It's the Application, Stupid
Throughout my career I have worked a lot with data. And the truth is, I enjoy using numbers as (one) way to tell a story; whether it’s about how our schools and communities are changing from a demographic perspective, or collating and analyzing quantifiable and qualifiable survey results, or reviewing numerous indicators of student and school success.
And because people see me working with data, they also often presume that I am good at math. And I suppose, in my own way, that I am. But it wasn’t always this way. In fact there was a time in my life, many years ago, that public education told me that I wasn’t good at math at all. I struggled for years with high school math because I often couldn’t make the connection between what was being taught with practical applications. If I don’t understand the purpose, I find it very difficult to connect with the theory. That’s the way I am. It’s the way that I learn.
So, after struggling for years with high school math, you can imagine my surprise and satisfaction to find in college and university that I wasn’t so bad at math after all. You see, in college and university I was able to apply mathematical concepts to real life situations. The context of mathematical theory was aligned with practical applications. And behold, I suddenly found myself excelling in math courses that I wasn’t even allowed to take when I was in high school.
Now, I can accept that the world was a different place when I was in high school. Looking back, the 1970’s high school was still a place where academic sorting and sifting was a somewhat necessary and acceptable practice. After all, the purpose of math wasn’t so much about practical application as it was about helping to separate the academically inclined from the academically challenged. Compared to today, there were lots of jobs that only required a high school diploma and a comparative few that required creative thinking and problem solving skills. And of course in the 1970’s we didn’t have any of the tools, beyond textbooks and direct access to classroom teacher knowledge, that students can use today to personalize their learning experience.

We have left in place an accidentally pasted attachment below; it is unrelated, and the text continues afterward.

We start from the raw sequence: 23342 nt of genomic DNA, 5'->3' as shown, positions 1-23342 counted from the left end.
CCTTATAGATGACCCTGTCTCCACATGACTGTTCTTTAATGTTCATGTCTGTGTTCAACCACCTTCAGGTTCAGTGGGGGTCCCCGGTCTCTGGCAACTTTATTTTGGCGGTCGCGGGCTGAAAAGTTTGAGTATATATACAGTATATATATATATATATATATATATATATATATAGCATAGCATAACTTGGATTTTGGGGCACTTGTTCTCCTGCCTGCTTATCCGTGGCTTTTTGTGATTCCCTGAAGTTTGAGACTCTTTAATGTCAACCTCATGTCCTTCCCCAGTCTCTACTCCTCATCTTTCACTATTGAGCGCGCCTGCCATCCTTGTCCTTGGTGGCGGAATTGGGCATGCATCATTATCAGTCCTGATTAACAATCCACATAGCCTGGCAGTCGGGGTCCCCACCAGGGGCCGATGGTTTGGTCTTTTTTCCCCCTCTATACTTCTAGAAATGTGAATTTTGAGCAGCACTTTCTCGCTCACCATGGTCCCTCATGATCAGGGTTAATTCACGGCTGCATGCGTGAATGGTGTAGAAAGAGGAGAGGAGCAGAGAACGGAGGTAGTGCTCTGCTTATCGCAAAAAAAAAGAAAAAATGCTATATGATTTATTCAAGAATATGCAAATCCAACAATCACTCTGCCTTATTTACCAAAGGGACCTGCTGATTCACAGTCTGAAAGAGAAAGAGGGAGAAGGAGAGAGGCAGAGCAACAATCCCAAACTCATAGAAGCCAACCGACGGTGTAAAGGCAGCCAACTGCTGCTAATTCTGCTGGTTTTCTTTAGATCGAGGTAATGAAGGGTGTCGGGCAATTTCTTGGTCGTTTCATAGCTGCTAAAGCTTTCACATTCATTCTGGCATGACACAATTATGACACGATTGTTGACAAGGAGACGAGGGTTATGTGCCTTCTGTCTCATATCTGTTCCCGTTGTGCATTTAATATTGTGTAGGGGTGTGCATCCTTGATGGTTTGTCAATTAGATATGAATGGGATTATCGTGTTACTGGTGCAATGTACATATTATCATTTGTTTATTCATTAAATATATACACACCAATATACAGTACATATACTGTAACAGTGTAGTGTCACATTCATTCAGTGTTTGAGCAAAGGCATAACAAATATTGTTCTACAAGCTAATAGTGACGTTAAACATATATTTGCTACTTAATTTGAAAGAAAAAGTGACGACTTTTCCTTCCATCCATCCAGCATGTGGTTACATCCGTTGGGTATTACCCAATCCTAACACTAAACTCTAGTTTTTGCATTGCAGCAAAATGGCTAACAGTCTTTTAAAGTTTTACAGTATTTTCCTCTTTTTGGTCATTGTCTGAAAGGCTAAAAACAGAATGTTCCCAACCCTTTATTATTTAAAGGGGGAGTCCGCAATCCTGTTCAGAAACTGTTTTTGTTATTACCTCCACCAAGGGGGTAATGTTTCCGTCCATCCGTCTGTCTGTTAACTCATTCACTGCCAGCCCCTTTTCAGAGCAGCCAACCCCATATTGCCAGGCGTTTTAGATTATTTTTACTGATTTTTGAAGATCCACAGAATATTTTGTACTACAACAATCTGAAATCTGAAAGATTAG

But now we have a need for educational systems that produce greater numbers of graduates with critical thinking skills that will meet the social, environmental and economic needs of our rapidly changing world. So, if we believe in “the why” for educational system reform, we also have to recognize that this is deeper than simply bringing more technology into the classroom.
Even the most academically gifted students will acknowledge that they learn best when they can understand and link concept with application. Not to mention the fact that it’s more fun. And yes, knowledge of the basics is required first because, after all, you can’t read to learn until you learn to read. But we also have to ask ourselves, in this day and age, is there any reason why we can’t make learning a thoroughly engaging experience? Certainly there are pockets of excellence happening in our schools. But think of the opportunities available to empower our students, beyond the memorization of facts and formulas, to actually apply mathematical and other important and interesting concepts.
I was interested to read a recent column by Andrew Hacker, emeritus professor of political science at Queen’s College, City University of New York, who wonders why our students are even expected to take some of the traditional classes in advanced mathematics. Indeed, we often seem so determined to hold on to the past that we can hardly bear, despite evidence to the contrary, to think the unthinkable; “do our students even need algebra?”
Several weeks ago I found myself pondering over an excel function for a mathematical formula necessary for a spreadsheet that I was working on. I smiled as my eyes quickly scanned over the rows of textbooks I have accumulated over the years to realize that I could simply Google my inquiry. Within 30 seconds I was watching an easy to understand youtube video on the topic. I could start, stop, pause and repeat at my own pace. If I didn’t like that particular presenter or presentation style, I had many others to choose from.
Within 5 minutes I had the excel formula I needed and entered into my spreadsheet - with a newly refined understanding of its larger function, to boot. I was empowered, as a learner, to choose when I needed to learn the concept, to learn it at my own pace and to apply it to a function of my choice. I was the creator. It was fun. But it wasn’t rocket science. It was just mathematics.